Argentina: A new year to explore the Lithium Boom

Argentina is taking aggressive steps to attract international investors that will impriove its lithium industry

Argentina: A new year to explore the Lithium Boom

The country is taking aggressive steps to attract international investors with the hopes of one day producing around 45 percent of the world’s lithium — a key resource in making batteries for cars and phones.

Last week, the US Department of Energy met with Argentina officials for the second time to discuss possible mining opportunities in the northwest Province of Salta. The desert in said area makes up one part of the “Lithium Triangle” shared between Chile and Bolivia. Together, the area represents over 50 percent of the world’s lithium.

But for decades it was Chile, not Argentina, that led the charge on growing an industry that some experts have called the “gasoline of the future”. Chile’s Atacama Desert salt flats produced over 12,000 tons in 2016 alone — second behind only Australia.

Argentina managed to gain some ground on Chilean production in 2017, which suffered from a series of legal disputes involving one of its largest mining companies, Sociedad Química y Minera. But Argentina continues to struggle to escape its history of bad credit and decades of economic policymaking that obstructed, strangled, and ultimately discouraged foreign investment.

In that time, interest in Lithium has been growing in response to the demand for long-lasting batteries, especially in the automotive industry. Countries like England and France have announced their plan to prohibit gas-fueled cars by as soon as 2040, and many other countries are expected to follow suit. In response, automakers are ramping up their production of electric cars, which rely on lithium batteries.

When Mauricio Macri became President of Argentina in 2015, he wasted no time in opening up the mining industry, stripping numerous regulations within his first few months in office and removing a five-percent tax on exported minerals — lithium included.

Since then, the price of lithium has tripled.

Last year, President Macri witnessed some of the first tangible effects of his policies when Argentina surpassed China as the world’s third-largest producer of lithium for the first time.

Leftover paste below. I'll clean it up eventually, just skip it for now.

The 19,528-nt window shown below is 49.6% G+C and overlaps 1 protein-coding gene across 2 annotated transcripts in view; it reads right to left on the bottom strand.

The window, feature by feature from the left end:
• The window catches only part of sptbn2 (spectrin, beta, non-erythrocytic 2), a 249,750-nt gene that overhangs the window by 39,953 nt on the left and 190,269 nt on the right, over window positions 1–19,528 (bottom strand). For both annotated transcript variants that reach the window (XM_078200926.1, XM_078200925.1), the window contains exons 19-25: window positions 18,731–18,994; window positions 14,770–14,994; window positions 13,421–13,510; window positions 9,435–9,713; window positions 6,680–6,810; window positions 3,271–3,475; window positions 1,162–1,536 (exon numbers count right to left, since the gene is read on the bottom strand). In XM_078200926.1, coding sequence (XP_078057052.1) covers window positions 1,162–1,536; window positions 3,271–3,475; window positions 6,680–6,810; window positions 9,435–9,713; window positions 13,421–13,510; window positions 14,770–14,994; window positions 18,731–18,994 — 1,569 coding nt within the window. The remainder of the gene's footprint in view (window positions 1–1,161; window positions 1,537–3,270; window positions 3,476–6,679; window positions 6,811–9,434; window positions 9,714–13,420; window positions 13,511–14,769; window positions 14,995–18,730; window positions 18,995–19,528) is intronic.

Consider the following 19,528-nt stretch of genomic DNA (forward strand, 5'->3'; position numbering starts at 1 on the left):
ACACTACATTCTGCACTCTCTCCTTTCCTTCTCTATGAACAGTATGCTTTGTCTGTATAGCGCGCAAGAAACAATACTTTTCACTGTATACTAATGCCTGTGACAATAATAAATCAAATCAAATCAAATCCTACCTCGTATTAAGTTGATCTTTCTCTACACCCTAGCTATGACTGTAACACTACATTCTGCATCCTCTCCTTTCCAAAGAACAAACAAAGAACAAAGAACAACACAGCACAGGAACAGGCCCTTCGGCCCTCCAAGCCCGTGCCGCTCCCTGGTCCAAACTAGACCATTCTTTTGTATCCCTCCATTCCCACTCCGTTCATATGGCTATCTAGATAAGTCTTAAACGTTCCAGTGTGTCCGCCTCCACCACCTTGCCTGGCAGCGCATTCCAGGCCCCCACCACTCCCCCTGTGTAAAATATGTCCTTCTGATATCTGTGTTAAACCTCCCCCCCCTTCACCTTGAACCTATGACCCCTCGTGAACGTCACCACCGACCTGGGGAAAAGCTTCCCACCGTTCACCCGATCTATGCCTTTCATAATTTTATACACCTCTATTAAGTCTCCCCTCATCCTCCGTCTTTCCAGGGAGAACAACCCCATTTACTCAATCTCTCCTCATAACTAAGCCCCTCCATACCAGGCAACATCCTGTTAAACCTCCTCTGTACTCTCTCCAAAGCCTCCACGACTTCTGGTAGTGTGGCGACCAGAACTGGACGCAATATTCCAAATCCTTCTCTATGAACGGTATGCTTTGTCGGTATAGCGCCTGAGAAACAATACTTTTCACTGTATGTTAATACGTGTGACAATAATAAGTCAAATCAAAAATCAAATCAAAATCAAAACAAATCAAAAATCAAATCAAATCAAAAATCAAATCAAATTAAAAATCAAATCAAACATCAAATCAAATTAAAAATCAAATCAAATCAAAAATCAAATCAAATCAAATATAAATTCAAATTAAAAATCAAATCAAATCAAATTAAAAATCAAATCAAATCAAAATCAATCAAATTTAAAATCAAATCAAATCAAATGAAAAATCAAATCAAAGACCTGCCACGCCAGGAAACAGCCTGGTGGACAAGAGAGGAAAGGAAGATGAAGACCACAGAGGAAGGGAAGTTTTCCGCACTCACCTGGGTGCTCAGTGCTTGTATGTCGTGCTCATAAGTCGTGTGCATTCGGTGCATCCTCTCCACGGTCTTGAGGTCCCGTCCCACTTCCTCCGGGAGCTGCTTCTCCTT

“We need to grow, not two, three, four, but 20 years in a row”, President Macri said during a trip to Catamarca this January, where he spoke about Lithium’s recent success.

And while growth is giving economists in the country hope for an economic rebound, there are still only two companies extracting lithium in Argentina’s portion of the “Lithium Triangle.”

In the meantime, the country is hoping to bolster research of lithium, which officials said should result in an increased interest in the lithium industry. The University of Buenos Aires refurbished a steel plant in late 2017 and turned it into a research center that should help prepare the country for an industry boom continuing through 2018. 

The country currently lacks technical specialists in lithium and reportedly struggles to find the needed manpower to maintain ever-growing operations in the Salta and Jujuy Provinces, which are often rural or unpopulated.

"Mining managed in this way, without corruption, with state control that takes care of the environment”, President Macri said. “That is an absolute commitment we all have to make”.


Latin American Post | Max Radwin

Copy edited by Susana Cicchetto

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